Calgary Bridgeland - Riverside Community History Bridgeland Riverside Community Association 917 Centre Ave East, Calgary, AB. T2E 7W4 (403) 263-5755 History This section of the site will feature articles outlining details of the fascinating history of the Bridgeland-Riverside community. This month's article provides a historical overview of the community and the people who live there. Be sure to check the site often for new stories on the people who made Bridgeland-Riverside great.
Community celebrates colourful past by Douglas Stinson Bridgeland-Riverside, a unique inner-city community nestled between a protective, crescentshaped escarpment and the Bow River, has a long and colourful history. A "working man's" district, the community was the first home in Canada for a predominantly immigrant population intent upon establishing a new life in an often challenging land. Although withinsight of Calgary's downtown core, the region remained quite separate from the bustling new city during the three decades before the annexation of Bridgeland in 1907 and Riverside in 1910. Looking south-west from the north bank of the Bow Riverside, on the banks of the Bow River, was home to native River, c. 1881. encampments long before the 19th century began. Russian-German immigrants arrived in the area during Calgary's first population boom in the 1880s, and Riverside soon became known as Germantown. Even back then, it was a close-knit community. Gypsy caravans were a common sight along the river. One exemplary instance of neighbourhood compassion occurred in 1927, when a gypsy boy was lost in the river. The whole community helped locate the body, and sadly commiserated with the grieving parents.
In the century's first decade, Calgary's population skyrocketed from 4,000 to 40,000 people. During this population influx Italian and Ukrainian immigrants seeking inexpensive places to live began flocking to the terrace above Riverside, where Bridgeland is now. Within a few years, the first of the neighbourhood's many churches were built. Russian Orthodox Church of All Saints, Ukrainian Catholic Church, St. Matthew Lutheran Church, Our Lady Queen of Poland, St. Vladimir's Ukrainian Orthodox Church and many others stand as past and present testimonials to faith and community. Russian Orthodox Church of All Saints, 1963.
Numerous brothels also operated in Riverside before the community's 1910 annexation to Calgary. Before this jurisdictional change, the area was the responsibility of the Mounties, not the city police. Following the annexation "the women from across Langevin Bridge" relocated to the Nose Creek valley, outside city boundaries. This Red Light District remained sheltered by the escarpment's eastern slope until World War I, when the houses were either torn down or destroyed by fire.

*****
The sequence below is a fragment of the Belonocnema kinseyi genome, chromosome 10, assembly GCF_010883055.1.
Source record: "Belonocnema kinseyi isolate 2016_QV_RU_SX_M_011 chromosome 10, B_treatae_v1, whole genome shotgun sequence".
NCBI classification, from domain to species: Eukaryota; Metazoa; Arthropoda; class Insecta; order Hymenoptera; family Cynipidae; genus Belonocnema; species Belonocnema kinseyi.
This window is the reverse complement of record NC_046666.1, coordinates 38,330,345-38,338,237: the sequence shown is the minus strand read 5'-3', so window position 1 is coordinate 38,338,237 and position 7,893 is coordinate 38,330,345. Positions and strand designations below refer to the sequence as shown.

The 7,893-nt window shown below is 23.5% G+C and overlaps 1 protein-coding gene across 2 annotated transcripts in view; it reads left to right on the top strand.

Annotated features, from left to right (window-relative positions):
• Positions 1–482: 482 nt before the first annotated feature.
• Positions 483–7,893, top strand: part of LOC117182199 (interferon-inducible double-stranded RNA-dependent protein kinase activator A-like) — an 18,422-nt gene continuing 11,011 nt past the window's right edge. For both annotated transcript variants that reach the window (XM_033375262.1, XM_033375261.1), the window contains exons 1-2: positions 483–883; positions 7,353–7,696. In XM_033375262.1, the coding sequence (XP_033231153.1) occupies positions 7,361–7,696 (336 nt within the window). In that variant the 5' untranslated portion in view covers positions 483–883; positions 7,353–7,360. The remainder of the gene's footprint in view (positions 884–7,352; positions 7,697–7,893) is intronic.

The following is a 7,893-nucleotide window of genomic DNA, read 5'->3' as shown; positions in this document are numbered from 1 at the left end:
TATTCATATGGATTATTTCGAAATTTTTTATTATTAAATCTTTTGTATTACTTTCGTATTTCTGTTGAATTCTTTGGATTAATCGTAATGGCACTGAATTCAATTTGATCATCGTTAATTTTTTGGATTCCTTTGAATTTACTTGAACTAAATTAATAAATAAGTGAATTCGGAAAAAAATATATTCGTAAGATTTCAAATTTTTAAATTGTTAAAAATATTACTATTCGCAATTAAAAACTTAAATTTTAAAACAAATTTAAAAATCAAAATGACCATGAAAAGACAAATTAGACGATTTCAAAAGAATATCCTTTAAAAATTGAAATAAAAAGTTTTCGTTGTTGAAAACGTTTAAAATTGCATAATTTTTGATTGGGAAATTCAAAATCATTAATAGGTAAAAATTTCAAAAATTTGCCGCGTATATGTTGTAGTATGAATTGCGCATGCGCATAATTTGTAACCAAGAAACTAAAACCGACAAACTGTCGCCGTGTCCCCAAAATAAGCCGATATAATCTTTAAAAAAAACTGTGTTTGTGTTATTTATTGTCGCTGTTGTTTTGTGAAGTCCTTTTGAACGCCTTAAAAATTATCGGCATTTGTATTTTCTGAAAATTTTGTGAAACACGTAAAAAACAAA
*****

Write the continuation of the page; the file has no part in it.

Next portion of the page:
Nose Creek was converted to a garbage dump after World War II, but is currently undergoing a more edifying transformation into a regional parkway system. Nose Creek Bottomlands park is
located immediately east of Tom Campbell's Hill, a protected natural area. Named after an early hatmaker whose "Tom Campbell's Hats" sign was a prominent landmark for many years, the hill offers a panoramic view of the city. Foggs Ferry had traversed the Bow River at Centre Street since 1882, and a wooden Langevin Bridge was built eight years later, further connecting the community to the city. Located within walking distance were a number of industries in the Nose Hill area (Golden West Brewing, Dr. Ballard's and Union Packing) and a number of others located in the southeast, such as the Canadian Pacific Railway's Ogden shops. However, life became easier for Riverside workers after construction of a streetcar link to the existing Riverside Hotel, 1916. city system began in 1912, enhancing the connection between the prospering Edmonton Trail and First Avenue commercial districts and the recently opened Calgary General Hospital. With the Dominion Bridge Company operating nearby, it was not long before the name "Br